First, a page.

Well how do we say something is real? One way, most common and most efficient is to observe it via EM waves which travel at the speed of light.
Your now is in your locality and someone else's now (who is away but not moving wrt you, i.e. same frame of reference) is in their locality. When you try to communicate this "now" to another observer (or vice versa), the fastest communication happens at speed of light and your now will differ due to the time taken by that communication.
This is simplest case and obviously the loss of simultaneity arises due to finite speed of light. In this case, you will agree on simultaneity only if the event in question is mid way. The other way is to have synchronized clocks and checking on simultaneity after the effect via the clocks.
When the two observers are not in same frame of reference, then it is not this simple and the calculation of "time taken by the communication" will be different. This difference will also be due to the fact that speed of light is finite, and same for all observers.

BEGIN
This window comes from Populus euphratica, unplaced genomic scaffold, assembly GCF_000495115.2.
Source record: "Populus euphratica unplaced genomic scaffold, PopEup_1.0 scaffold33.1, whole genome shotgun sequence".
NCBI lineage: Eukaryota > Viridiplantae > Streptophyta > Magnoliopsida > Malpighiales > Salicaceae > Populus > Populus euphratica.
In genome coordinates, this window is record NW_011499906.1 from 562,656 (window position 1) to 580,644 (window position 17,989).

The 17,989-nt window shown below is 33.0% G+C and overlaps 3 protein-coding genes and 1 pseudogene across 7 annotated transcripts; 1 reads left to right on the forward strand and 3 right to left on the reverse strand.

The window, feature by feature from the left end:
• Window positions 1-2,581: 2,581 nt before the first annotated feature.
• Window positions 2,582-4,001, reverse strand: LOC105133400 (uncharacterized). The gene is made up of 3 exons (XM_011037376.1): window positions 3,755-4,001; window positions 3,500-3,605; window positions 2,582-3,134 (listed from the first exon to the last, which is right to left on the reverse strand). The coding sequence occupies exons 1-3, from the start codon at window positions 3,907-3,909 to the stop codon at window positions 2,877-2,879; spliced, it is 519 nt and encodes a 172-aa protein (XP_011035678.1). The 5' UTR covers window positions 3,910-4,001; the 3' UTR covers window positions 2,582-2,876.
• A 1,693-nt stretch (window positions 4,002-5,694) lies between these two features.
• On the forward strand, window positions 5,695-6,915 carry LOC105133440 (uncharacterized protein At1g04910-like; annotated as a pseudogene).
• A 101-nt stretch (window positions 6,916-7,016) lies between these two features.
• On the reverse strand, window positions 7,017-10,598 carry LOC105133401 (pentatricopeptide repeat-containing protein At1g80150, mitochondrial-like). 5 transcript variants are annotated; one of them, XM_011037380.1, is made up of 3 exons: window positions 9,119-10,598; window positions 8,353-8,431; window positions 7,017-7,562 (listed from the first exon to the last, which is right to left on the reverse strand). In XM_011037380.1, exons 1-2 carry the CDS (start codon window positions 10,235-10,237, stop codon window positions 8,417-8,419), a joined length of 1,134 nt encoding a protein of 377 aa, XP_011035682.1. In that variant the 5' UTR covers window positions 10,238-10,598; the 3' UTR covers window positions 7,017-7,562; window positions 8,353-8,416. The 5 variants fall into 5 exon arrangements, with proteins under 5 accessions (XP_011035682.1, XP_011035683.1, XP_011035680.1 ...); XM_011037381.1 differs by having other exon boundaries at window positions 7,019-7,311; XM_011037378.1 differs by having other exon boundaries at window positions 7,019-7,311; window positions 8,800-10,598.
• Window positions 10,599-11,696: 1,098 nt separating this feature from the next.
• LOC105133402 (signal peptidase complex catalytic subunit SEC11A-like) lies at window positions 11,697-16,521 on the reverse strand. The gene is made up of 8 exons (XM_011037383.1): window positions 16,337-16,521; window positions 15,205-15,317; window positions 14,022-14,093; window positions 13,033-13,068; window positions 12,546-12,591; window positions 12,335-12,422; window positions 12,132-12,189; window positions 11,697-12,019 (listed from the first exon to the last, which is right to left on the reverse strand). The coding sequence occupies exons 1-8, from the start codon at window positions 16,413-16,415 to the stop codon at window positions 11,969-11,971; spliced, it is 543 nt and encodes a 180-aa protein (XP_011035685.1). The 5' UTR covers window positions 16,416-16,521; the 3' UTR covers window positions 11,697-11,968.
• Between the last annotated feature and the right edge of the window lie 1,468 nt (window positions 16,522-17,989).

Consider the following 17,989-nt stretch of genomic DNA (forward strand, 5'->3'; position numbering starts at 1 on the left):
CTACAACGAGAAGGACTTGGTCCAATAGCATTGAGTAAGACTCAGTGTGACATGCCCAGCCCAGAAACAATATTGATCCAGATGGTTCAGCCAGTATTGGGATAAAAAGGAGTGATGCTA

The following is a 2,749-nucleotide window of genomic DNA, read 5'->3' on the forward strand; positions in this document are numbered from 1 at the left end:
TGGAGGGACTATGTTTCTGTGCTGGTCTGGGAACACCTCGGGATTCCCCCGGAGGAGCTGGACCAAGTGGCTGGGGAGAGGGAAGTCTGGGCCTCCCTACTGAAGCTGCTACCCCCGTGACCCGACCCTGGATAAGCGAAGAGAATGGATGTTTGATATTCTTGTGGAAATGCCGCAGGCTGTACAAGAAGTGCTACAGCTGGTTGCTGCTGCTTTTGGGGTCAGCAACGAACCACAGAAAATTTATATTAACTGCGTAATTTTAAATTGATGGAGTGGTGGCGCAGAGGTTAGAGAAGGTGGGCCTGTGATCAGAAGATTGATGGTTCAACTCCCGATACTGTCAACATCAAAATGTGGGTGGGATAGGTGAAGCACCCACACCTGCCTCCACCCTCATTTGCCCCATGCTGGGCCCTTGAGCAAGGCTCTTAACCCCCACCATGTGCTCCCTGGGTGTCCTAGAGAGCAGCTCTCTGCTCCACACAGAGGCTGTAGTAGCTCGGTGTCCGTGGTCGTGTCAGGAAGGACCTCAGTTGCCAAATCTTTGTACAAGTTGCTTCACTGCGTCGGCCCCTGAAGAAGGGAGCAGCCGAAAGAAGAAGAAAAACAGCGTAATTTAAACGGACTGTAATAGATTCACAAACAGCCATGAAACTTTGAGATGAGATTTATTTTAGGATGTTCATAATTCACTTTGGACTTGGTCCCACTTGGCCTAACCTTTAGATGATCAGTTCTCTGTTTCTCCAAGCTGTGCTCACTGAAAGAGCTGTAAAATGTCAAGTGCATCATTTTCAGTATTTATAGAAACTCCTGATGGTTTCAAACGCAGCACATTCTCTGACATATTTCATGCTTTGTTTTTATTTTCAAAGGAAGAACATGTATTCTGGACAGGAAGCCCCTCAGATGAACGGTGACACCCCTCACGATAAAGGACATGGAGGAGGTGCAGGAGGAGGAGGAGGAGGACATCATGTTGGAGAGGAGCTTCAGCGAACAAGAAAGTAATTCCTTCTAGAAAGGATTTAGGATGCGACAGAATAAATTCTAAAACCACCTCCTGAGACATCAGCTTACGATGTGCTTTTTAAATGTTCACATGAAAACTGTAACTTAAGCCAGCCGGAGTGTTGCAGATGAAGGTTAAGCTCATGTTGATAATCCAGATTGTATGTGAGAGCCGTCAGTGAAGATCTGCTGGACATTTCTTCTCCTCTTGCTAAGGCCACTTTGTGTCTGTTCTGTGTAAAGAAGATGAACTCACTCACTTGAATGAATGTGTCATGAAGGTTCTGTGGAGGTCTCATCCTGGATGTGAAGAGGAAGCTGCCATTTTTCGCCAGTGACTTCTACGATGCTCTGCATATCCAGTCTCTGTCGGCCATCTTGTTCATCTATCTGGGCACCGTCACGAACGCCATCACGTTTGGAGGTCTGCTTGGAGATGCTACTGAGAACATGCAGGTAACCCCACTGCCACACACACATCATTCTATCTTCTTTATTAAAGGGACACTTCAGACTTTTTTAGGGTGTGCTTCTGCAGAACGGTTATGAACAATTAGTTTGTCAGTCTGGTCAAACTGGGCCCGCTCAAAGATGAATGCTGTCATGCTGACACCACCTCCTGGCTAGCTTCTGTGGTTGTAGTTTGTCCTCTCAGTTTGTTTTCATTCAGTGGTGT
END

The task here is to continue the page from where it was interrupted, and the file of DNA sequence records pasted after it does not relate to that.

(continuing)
So in overall, loss of simultaneity arises due to finite speed of communication and in addition is dependent upon the relative speed and relative location of the event wrt to two observers.
Time dilation impacts the rate of change of time in different frames of reference but simultaneity is "checking now", which is due to finite speed of light. Checking on clocks is always after the effect.
For example, two people sitting couple of meters away never seem to disagree on simultaneity even if the event is not equidistant from them. Why? Because the difference in time is negligible, may be immeasurable.